Traveling by Ship or Train:

  • Most cruise lines don't accept pets with the exception of assistance dogs. Contact cruise lines in advance about their policies and kennel facilities. If you must use the ship's kennel, make sure it is protected from the elements.
  • Amtrak currently does not accept pets for transport unless they are assistance dogs. There may be smaller U.S. rail companies that permit animals on board their trains. Many trains in Europe allow pets.

Travel Carrier Tips

  • Travel carriers are useful when your pet is traveling by car; they are mandatory when your pet is traveling by air. Your pet's carrier should be durable and smooth-edged with opaque sides, a grille door, and several ventilation holes on each of the four sides. Choose a carrier with a secure door and door latch. If you are traveling by air, your carrier should have food and water dishes. Pet carriers may be purchased from pet-supply stores or bought directly from domestic airlines. Select a carrier that has enough room to permit your animal to sit and lie down but is not large enough to allow your pet to be tossed about during travel. You can make the carrier more comfortable by lining the interior with shredded newspaper or a towel.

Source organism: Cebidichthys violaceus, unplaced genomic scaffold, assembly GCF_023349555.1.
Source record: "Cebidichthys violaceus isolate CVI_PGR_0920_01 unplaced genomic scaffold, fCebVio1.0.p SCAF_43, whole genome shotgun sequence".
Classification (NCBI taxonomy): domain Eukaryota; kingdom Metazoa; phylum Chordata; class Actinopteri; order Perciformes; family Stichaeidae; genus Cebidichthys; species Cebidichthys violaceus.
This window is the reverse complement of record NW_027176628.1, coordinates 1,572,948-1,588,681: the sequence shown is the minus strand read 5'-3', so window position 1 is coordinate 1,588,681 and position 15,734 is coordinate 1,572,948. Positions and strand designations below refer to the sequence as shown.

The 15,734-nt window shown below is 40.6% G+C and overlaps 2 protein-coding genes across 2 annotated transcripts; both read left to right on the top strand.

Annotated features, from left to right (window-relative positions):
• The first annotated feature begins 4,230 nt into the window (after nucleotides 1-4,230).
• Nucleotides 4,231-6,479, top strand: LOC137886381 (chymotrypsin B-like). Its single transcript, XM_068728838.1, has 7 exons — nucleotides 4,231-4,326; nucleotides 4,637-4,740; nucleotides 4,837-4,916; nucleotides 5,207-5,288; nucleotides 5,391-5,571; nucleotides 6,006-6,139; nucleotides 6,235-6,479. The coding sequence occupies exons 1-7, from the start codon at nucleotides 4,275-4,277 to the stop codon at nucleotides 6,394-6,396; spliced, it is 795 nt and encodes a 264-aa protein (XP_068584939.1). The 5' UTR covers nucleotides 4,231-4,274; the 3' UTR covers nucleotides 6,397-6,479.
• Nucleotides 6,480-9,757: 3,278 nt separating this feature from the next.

• It is wise to acclimate your pet to the carrier in the months or weeks preceding your trip. Permit your pet to explore the carrier. Place your pet's food dish inside the carrier and confine him or her to the carrier for brief periods.
  • To introduce your pet to car travel in the carrier, confine him or her in the carrier and take short drives around the neighborhood. If properly introduced to car travel, most dogs and cats will quickly adjust to and even enjoy car trips.

Careful Preparation is the Key

  • When packing, don't forget your pet's food, food and water dishes, bedding, litter and litter box, leash, collar and tags, grooming supplies, and a first-aid kit and any necessary medications. Always have a container of drinking water with you.
  • Your pet should wear a sturdy collar with ID tags throughout the trip. The tags should have both your permanent address and telephone number and an address and telephone number where you or a contact can be reached during your travels.
  • Traveling can be upsetting to your pet's stomach. Take along ice cubes, which are easier on your pet than large amounts of water. You should keep feeding to a minimum during travel. (Provide a light meal for your pet two to three hours before you leave, if you are traveling by car, or four to six hours before departure if traveling by air.) Allow small amounts of water periodically in the hours before the trip.

Carry a current photograph of your pet with you. If your pet is lost during a trip, a photograph will make it easier for others (airline employees, the police, shelter workers, and others) to help you find your pet.

Many restaurants and tourist attractions do not allow pets. If you're not prepared to go the extra mile to accommodate your pet during travel, he or she may be safer and happier at home. Then research the pet sitting services and kennels in your area.

Additional information can be found here.